Like the assumption our own government would fight against abuse
But now the cretins we elected measure each neck for the noose
And then sell guns to other countries to oppress their people too.
We used to value having an NHS, our proudest institution,
With a soothing balm and healing hand for every wound and sickness;
Now they’ve cut its guts out, bled it dry, for the private sector to capitalise,
They don’t give a damn who dies – that’s just the cost of doing business.
Do you see the point I'm trying to make?
The arrogant hypocrisy?
The belligerent insistence we're still better than our peers?
When we're the ones who gave these bastards
The position and permission
To erode the soul of Britain, and they've been doing it for years.
You want to be proud of your country?
Start by honestly admitting
When it's splitting hairs and dodging facts to make itself feel better,
Don't just accept what's simply stated,
Get informed and educated,
Because nothing’s going to change if we can't learn to work together.
Whether you feel the same as I do, and believe the truth will out,
Or if you think I'm talking rubbish and I ought to shut my mouth,
I wish that Britain could be somewhere I could say makes me feel proud
And I believe we'll get there someday, but right now I don't know how...
But if we try to fight injustice, if we try to find a way,
If we're determined that these circumstances really have to change,
If we accept that we're all different yet essentially the same
And if we turn our full attention on the ones we ought to blame
Then we can remake our own present, we can own up to our pasts
And we can move on to the future with a new hope in our hearts,
When we can proudly say our nation made the changes that it had to,
And then maybe we can reach a Britain we can really value.
With a swig of your drink and a shrug of your shoulders,
You spark up another of my cigarettes
And declare with frustratingly casual ease
That you don’t give a damn about politics.
I’d tried to engage you on relevant topics
And learn your opinion on current events;
If you had a perspective on civil unrest.
Economic distress and the latest protests.
I wasn’t intending to lecture and preach
Or to teach you the tenets of my manifesto,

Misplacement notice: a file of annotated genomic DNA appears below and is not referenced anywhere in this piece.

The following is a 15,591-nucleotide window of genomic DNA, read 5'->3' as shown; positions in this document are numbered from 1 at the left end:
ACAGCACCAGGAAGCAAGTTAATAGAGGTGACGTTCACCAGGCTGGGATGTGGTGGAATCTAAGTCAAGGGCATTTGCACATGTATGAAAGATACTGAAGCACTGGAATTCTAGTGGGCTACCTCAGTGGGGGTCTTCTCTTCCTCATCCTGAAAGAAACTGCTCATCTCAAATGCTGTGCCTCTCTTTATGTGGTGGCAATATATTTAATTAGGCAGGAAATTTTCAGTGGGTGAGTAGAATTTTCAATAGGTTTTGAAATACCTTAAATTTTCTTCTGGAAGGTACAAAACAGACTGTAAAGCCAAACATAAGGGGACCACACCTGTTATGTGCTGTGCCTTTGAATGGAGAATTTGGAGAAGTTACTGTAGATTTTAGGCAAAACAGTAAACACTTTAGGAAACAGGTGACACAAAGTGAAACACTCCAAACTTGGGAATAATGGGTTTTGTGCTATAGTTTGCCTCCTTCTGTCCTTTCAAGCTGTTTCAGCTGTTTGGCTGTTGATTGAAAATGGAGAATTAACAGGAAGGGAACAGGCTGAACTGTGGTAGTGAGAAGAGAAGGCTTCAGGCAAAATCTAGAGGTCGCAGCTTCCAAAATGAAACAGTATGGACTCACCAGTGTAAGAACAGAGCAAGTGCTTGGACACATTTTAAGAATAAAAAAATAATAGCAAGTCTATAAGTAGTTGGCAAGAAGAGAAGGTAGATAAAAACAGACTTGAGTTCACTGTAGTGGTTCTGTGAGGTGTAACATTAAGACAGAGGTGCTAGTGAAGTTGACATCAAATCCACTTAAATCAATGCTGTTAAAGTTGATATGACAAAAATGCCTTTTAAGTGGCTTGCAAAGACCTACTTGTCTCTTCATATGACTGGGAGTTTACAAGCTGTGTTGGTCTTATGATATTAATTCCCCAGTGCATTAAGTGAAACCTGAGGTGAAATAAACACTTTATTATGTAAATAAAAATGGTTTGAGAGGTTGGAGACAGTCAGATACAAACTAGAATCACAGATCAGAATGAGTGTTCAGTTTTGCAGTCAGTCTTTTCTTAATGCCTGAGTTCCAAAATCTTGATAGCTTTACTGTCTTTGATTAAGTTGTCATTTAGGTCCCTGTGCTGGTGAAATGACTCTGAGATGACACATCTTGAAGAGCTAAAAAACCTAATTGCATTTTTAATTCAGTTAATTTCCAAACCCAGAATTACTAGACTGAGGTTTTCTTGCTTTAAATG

Just to engage in some lively debate
On the worrying state of contemporary issues
Which you had appeared to be up for discussing,
Judging by how you’d just spent half an hour
Complaining about what you’d paid for your pint;
How you wish that the buses and trains ran on time;
How the sum of your wages is on the decline
Even while cost of living continues to rise.
Now I may have let all of these grievances slide
But then you said something that really provoked,
And I felt a compulsion to draw you a line
When you told me that you hadn’t bothered to vote.
“What’s the point of a vote? We all know how it goes –
You’re damned if you do and you’re damned if you don’t.
Politicians don’t listen, some things never change,
I won’t waste my time playing the government’s games.”
Believe me, I get what you’re trying to say,
We all feel disenfranchised in this day and age,
But regardless of circumstance, one fact remains –
That if you don’t participate, you can’t complain.
You were given the chance to express your opinions
Even if doing so felt like a drop in the ocean;
You were given the right to be heard,
And the chance to help put real change into motion.
But no, you so freely abandoned a right
That souls the world over continue to suffer and die for,
Something that past generations and civilisations
Have sent populations to die for,
Fought for their freedom from tyrannical fascists,
And I don’t mean to sound so melodramatic
But how do you ever expect things to change
When you won’t life a finger or even engage?
You were given some power, however minute,
And the hope that maybe you’ll be doing some good,
As a single statistic we’re easy to stall
But when shouting together, they can’t ignore us all.
So no, I won’t hear you complain anymore
Unless you make an effort to be more informed,
Or to have an opinion, it’s the least you could do,
Or else don’t be surprised when someone steps on you.